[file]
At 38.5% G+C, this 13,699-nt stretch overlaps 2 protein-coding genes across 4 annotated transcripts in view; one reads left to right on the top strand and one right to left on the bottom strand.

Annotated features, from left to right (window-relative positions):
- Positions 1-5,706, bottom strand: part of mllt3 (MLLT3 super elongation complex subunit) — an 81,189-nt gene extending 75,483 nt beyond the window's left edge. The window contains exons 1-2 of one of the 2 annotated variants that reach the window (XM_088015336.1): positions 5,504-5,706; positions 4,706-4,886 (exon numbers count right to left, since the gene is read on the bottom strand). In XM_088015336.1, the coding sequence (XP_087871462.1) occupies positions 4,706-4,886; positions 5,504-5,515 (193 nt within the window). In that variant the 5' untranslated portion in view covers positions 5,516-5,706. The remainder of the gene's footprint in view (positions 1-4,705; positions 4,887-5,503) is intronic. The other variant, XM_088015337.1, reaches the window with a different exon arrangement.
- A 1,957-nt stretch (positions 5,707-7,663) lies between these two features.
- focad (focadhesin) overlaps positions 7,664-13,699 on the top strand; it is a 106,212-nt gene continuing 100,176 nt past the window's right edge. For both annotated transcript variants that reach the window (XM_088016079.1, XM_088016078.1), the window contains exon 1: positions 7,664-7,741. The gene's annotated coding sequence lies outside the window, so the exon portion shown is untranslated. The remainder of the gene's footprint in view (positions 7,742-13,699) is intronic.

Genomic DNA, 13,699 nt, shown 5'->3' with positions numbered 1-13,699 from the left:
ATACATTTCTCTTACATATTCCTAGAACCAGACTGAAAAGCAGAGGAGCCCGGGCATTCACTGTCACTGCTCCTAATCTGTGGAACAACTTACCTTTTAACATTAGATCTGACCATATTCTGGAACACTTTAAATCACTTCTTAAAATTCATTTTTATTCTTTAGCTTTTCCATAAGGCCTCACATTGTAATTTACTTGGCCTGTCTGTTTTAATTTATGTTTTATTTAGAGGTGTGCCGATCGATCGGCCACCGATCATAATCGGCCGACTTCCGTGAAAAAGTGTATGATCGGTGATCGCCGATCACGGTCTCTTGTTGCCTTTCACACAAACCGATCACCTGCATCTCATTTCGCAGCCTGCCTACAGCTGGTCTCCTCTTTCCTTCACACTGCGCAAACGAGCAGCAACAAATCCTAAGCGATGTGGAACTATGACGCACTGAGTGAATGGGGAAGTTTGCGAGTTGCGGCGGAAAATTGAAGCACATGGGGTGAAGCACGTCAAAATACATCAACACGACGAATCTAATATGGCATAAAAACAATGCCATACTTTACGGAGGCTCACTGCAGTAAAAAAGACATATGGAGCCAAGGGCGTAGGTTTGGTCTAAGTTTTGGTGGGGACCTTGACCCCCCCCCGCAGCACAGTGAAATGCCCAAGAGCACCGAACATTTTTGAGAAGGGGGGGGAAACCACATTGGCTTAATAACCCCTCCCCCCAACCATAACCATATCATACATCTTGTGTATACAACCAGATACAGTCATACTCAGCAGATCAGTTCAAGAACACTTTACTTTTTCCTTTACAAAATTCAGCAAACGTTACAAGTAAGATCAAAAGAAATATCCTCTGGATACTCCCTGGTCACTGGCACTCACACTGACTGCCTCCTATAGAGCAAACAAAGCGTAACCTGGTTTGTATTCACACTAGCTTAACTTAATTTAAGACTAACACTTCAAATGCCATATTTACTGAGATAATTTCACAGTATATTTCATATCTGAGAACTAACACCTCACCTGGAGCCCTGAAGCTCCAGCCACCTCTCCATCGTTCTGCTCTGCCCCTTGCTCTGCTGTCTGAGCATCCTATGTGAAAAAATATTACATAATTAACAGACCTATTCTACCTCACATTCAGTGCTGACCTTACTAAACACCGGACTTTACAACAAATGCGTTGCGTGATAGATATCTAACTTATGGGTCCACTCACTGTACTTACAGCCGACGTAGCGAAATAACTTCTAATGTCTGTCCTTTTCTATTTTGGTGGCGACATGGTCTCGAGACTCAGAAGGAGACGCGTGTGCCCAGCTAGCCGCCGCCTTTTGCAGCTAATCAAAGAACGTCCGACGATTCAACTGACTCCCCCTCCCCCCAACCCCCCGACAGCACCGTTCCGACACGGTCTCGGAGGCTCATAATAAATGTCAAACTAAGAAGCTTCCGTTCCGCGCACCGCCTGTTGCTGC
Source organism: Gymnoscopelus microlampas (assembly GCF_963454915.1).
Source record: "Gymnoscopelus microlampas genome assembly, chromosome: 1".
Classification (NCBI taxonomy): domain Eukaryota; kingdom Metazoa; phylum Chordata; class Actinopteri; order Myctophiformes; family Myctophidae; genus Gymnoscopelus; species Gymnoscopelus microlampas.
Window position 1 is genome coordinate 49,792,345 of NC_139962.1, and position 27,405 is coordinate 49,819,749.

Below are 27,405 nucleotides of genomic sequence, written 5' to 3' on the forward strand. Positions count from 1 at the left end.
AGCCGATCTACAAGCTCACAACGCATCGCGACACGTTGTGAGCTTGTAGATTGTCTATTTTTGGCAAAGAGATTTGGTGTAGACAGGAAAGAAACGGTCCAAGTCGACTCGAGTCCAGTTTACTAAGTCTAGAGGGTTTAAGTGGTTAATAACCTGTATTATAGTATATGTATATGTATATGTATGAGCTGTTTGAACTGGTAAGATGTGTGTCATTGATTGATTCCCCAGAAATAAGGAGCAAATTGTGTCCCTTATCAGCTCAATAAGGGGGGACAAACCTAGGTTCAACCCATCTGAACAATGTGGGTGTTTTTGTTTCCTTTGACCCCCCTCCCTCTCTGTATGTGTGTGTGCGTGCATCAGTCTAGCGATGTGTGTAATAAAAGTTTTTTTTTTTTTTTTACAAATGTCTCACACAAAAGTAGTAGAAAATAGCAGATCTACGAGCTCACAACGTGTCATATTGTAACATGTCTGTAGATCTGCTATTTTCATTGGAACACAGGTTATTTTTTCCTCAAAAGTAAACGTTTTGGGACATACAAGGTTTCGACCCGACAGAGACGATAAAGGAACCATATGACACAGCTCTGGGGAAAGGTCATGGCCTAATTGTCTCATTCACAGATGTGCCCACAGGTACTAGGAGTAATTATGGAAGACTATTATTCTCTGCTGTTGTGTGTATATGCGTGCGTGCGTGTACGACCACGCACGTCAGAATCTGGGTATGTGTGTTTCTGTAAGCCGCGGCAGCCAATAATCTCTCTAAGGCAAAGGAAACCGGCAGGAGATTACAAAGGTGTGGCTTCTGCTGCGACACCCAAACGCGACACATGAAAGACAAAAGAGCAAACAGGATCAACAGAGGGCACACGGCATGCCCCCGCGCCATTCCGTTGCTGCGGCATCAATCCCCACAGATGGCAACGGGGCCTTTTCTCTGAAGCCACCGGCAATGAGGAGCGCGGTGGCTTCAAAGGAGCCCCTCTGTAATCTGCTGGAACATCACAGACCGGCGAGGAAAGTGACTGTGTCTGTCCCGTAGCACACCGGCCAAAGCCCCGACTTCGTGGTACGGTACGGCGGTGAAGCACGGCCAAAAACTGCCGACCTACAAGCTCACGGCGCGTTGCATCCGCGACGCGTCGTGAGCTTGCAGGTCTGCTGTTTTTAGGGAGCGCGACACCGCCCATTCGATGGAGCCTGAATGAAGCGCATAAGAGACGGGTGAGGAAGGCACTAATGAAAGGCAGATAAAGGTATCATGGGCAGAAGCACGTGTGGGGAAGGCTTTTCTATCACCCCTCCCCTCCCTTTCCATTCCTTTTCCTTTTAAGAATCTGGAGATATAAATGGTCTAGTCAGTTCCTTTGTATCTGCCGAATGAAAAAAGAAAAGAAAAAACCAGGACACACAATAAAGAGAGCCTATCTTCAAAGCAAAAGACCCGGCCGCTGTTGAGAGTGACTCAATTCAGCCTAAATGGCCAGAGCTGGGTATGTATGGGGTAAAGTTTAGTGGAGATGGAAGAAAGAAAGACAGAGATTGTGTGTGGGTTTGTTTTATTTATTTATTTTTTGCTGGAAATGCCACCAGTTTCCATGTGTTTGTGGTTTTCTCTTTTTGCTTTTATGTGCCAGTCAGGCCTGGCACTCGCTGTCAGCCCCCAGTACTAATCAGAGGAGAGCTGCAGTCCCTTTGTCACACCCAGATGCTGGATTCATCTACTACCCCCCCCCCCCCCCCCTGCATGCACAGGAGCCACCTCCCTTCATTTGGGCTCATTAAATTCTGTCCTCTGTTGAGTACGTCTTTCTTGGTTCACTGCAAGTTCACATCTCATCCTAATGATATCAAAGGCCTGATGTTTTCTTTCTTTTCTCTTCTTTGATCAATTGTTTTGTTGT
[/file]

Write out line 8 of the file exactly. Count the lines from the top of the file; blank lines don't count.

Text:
Source organism: Gymnoscopelus microlampas (assembly GCF_963454915.1).